Regional

This plant is said to grow outdoors in the following regions:

Elizabeth City, North Carolina

Fayetteville, North Carolina

Wilkes Barre, Pennsylvania

Spartanburg, South Carolina

Cabin Creek, West Virginia

Gardeners' Notes:

On Oct 1, 2018, Josephine_SC from Clemson, SC wrote:

Handsome, sculptural, and exotic. The bloom is a gothic delight and the smell really isn’t that strong or long lasting. Ours are planted in bright shade and grow just a bit too well in our SC yard. We planted several large corms a couple of years ago and already need to remove pups. Now I know why it’s so readily found on eBay!

On May 19, 2013, pleas from Hamilton, OH wrote:

I have had these for over 50 years, I now have ten blomming and about 60 plants, see them on facebook pleas martin but they do smell bad. if anyone wants one please contact me at [email protected] I hope I am not overwhelmed by this offer.

On Aug 16, 2011, Anniesfollies from Carlsbad, CA (Zone 10b) wrote:

I purchased this two years ago, fascinated by its giant leaf. At that time it only had one large stalk but a month or so later 2 or 3 baby bulbs sent up small stalks. It completely died back to the ground in the fall, but having researched it I assumed correctly it would come up the following year. This spring I finally got a beautiful flower, but when it died back to the ground I thought it was a goner. However, a month or so later the baby bulbs starting sending up small stalks and there are now six. Six or eight weeks later the main bulb came up nice and tall, although its leaf is smaller this year which I assume is because it put so much energy into the bloom. I keep it amongst some ferns that hide it during the winter dormant period.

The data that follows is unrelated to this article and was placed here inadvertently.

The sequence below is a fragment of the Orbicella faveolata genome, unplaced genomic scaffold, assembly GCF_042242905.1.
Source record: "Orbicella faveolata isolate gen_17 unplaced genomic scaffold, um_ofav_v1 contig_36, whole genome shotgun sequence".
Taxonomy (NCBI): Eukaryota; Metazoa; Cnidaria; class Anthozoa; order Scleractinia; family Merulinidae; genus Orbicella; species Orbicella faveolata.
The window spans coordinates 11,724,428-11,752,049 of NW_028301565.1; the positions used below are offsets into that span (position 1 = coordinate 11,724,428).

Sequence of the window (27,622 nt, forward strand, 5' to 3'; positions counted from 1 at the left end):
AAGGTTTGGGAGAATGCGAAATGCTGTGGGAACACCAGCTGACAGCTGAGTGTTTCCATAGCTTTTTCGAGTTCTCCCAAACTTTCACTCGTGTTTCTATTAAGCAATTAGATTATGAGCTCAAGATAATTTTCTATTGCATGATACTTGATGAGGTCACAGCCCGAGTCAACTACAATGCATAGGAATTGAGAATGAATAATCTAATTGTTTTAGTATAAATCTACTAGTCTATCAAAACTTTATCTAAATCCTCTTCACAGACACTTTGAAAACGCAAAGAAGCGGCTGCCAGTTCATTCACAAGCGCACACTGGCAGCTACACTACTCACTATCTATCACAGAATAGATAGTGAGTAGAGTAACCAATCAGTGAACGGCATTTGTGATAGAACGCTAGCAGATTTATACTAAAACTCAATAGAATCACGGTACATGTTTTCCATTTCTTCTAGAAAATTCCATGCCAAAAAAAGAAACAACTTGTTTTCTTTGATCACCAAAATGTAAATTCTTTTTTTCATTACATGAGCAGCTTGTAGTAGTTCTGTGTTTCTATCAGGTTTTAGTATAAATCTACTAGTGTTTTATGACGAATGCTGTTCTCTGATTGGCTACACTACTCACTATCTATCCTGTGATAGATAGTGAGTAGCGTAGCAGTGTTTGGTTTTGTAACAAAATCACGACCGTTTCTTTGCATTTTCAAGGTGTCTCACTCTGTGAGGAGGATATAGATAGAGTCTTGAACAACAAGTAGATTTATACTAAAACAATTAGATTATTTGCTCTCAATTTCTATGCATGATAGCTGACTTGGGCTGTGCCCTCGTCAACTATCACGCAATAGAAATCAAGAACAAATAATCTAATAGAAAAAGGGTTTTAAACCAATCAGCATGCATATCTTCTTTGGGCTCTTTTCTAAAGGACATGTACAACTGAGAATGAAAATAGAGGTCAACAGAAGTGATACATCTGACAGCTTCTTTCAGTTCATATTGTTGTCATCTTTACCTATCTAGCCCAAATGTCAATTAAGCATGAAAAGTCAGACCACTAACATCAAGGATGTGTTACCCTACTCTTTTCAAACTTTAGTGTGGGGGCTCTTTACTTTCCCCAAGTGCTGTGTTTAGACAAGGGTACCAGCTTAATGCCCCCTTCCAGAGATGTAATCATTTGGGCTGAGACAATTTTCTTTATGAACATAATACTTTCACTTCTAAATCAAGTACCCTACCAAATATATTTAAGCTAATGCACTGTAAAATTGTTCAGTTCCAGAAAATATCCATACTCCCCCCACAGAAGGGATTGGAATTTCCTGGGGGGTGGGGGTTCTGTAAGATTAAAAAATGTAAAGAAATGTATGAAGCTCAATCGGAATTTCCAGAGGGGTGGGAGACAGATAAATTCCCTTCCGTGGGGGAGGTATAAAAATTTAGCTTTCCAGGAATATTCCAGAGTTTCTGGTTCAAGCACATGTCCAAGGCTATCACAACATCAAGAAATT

On Dec 27, 2010, smurfwv from Cabin Creek, WV (Zone 6a) wrote:

I have one about to bloom from a baby bulb. Seeds should never be allowed to dry out, if that happens seed will die, keep them moist until you are ready to pot them up.

On Aug 21, 2010, natvlegl from Creighton, NE wrote:

I received 2 corms this spring, 1 very tiny and 1 about 2.5 in. across. Planted in Miracle Gro and both came up. I've had them outside here in NE. since after last front. But I now have some sort of problem with the littler one .. it is turning yellowish-lime instead of the beautiful dark lime they both were. In searching for answers as to what it could be, I looked first at temp and then water for soil conditions & was telling my husband that it must be that it wasn't getting enough water consistently enough when he reminded me that they were both growing in the same pot! Duh! But . it is a mystery to me. I added some plant food and a new covering of soil so it is deeper. I will probably go move "them" back even further into the shade as they did get filtered sun and its been VERY. read more hot here.